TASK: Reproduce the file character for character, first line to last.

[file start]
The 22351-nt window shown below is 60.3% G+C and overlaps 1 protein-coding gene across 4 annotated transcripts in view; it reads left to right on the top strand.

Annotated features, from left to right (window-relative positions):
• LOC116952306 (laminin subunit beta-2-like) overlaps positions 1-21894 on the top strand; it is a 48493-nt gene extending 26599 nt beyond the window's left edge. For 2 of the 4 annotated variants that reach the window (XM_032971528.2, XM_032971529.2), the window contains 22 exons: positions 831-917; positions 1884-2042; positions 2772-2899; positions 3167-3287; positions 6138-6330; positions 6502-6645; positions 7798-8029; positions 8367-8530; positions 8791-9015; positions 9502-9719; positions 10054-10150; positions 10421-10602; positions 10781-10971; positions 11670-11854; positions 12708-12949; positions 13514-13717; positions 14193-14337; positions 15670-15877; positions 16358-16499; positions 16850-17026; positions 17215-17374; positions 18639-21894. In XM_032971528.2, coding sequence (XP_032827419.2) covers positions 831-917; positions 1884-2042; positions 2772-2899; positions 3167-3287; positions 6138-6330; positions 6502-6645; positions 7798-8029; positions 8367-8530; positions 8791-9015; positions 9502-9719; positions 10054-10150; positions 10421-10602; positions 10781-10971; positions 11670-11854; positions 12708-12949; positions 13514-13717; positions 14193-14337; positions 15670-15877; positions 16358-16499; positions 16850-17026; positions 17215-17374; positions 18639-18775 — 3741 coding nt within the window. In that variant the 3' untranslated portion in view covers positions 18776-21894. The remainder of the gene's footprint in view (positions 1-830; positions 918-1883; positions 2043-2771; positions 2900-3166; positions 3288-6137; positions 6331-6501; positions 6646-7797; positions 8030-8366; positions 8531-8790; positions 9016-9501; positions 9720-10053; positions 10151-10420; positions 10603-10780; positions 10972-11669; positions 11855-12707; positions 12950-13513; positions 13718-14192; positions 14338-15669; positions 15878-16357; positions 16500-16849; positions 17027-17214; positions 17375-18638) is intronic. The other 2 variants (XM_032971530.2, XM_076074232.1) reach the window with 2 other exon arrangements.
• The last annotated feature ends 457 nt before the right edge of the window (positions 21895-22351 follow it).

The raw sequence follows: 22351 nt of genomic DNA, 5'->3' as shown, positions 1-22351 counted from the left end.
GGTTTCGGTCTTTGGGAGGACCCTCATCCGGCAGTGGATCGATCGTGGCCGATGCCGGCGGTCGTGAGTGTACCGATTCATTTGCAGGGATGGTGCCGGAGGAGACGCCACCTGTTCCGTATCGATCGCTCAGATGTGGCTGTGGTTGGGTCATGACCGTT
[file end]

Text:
The 22351-nt window shown below is 60.3% G+C and overlaps 1 protein-coding gene across 4 annotated transcripts in view; it reads left to right on the top strand.

Annotated features, from left to right (window-relative positions):
• LOC116952306 (laminin subunit beta-2-like) overlaps positions 1-21894 on the top strand; it is a 48493-nt gene extending 26599 nt beyond the window's left edge. For 2 of the 4 annotated variants that reach the window (XM_032971528.2, XM_032971529.2), the window contains 22 exons: positions 831-917; positions 1884-2042; positions 2772-2899; positions 3167-3287; positions 6138-6330; positions 6502-6645; positions 7798-8029; positions 8367-8530; positions 8791-9015; positions 9502-9719; positions 10054-10150; positions 10421-10602; positions 10781-10971; positions 11670-11854; positions 12708-12949; positions 13514-13717; positions 14193-14337; positions 15670-15877; positions 16358-16499; positions 16850-17026; positions 17215-17374; positions 18639-21894. In XM_032971528.2, coding sequence (XP_032827419.2) covers positions 831-917; positions 1884-2042; positions 2772-2899; positions 3167-3287; positions 6138-6330; positions 6502-6645; positions 7798-8029; positions 8367-8530; positions 8791-9015; positions 9502-9719; positions 10054-10150; positions 10421-10602; positions 10781-10971; positions 11670-11854; positions 12708-12949; positions 13514-13717; positions 14193-14337; positions 15670-15877; positions 16358-16499; positions 16850-17026; positions 17215-17374; positions 18639-18775 — 3741 coding nt within the window. In that variant the 3' untranslated portion in view covers positions 18776-21894. The remainder of the gene's footprint in view (positions 1-830; positions 918-1883; positions 2043-2771; positions 2900-3166; positions 3288-6137; positions 6331-6501; positions 6646-7797; positions 8030-8366; positions 8531-8790; positions 9016-9501; positions 9720-10053; positions 10151-10420; positions 10603-10780; positions 10972-11669; positions 11855-12707; positions 12950-13513; positions 13718-14192; positions 14338-15669; positions 15878-16357; positions 16500-16849; positions 17027-17214; positions 17375-18638) is intronic. The other 2 variants (XM_032971530.2, XM_076074232.1) reach the window with 2 other exon arrangements.
• The last annotated feature ends 457 nt before the right edge of the window (positions 21895-22351 follow it).

The raw sequence follows: 22351 nt of genomic DNA, 5'->3' as shown, positions 1-22351 counted from the left end.
GGTTTCGGTCTTTGGGAGGACCCTCATCCGGCAGTGGATCGATCGTGGCCGATGCCGGCGGTCGTGAGTGTACCGATTCATTTGCAGGGATGGTGCCGGAGGAGACGCCACCTGTTCCGTATCGATCGCTCAGATGTGGCTGTGGTTGGGTCATGACCGTT